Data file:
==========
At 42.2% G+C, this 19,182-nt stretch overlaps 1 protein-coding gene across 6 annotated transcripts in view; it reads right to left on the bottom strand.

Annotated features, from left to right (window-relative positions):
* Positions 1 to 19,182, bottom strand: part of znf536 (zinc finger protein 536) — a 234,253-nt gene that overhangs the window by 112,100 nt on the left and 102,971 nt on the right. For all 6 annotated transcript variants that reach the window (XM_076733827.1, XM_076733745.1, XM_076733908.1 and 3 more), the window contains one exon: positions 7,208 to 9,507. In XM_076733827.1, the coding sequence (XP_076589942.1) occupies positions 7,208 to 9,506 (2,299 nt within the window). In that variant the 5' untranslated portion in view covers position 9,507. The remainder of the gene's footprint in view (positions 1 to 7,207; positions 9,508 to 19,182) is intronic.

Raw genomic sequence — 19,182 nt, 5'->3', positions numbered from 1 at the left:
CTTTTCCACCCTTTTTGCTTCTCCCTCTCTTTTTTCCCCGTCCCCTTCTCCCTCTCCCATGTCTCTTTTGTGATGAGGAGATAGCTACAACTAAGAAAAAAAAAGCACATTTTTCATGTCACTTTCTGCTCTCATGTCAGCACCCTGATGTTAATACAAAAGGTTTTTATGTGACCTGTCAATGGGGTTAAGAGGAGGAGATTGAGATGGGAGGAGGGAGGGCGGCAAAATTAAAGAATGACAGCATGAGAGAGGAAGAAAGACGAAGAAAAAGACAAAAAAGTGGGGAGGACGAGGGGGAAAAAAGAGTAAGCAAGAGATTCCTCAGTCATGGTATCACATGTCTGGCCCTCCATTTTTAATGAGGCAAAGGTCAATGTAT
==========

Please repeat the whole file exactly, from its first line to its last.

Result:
At 42.2% G+C, this 19,182-nt stretch overlaps 1 protein-coding gene across 6 annotated transcripts in view; it reads right to left on the bottom strand.

Annotated features, from left to right (window-relative positions):
* Positions 1 to 19,182, bottom strand: part of znf536 (zinc finger protein 536) — a 234,253-nt gene that overhangs the window by 112,100 nt on the left and 102,971 nt on the right. For all 6 annotated transcript variants that reach the window (XM_076733827.1, XM_076733745.1, XM_076733908.1 and 3 more), the window contains one exon: positions 7,208 to 9,507. In XM_076733827.1, the coding sequence (XP_076589942.1) occupies positions 7,208 to 9,506 (2,299 nt within the window). In that variant the 5' untranslated portion in view covers position 9,507. The remainder of the gene's footprint in view (positions 1 to 7,207; positions 9,508 to 19,182) is intronic.

Raw genomic sequence — 19,182 nt, 5'->3', positions numbered from 1 at the left:
CTTTTCCACCCTTTTTGCTTCTCCCTCTCTTTTTTCCCCGTCCCCTTCTCCCTCTCCCATGTCTCTTTTGTGATGAGGAGATAGCTACAACTAAGAAAAAAAAAGCACATTTTTCATGTCACTTTCTGCTCTCATGTCAGCACCCTGATGTTAATACAAAAGGTTTTTATGTGACCTGTCAATGGGGTTAAGAGGAGGAGATTGAGATGGGAGGAGGGAGGGCGGCAAAATTAAAGAATGACAGCATGAGAGAGGAAGAAAGACGAAGAAAAAGACAAAAAAGTGGGGAGGACGAGGGGGAAAAAAGAGTAAGCAAGAGATTCCTCAGTCATGGTATCACATGTCTGGCCCTCCATTTTTAATGAGGCAAAGGTCAATGTAT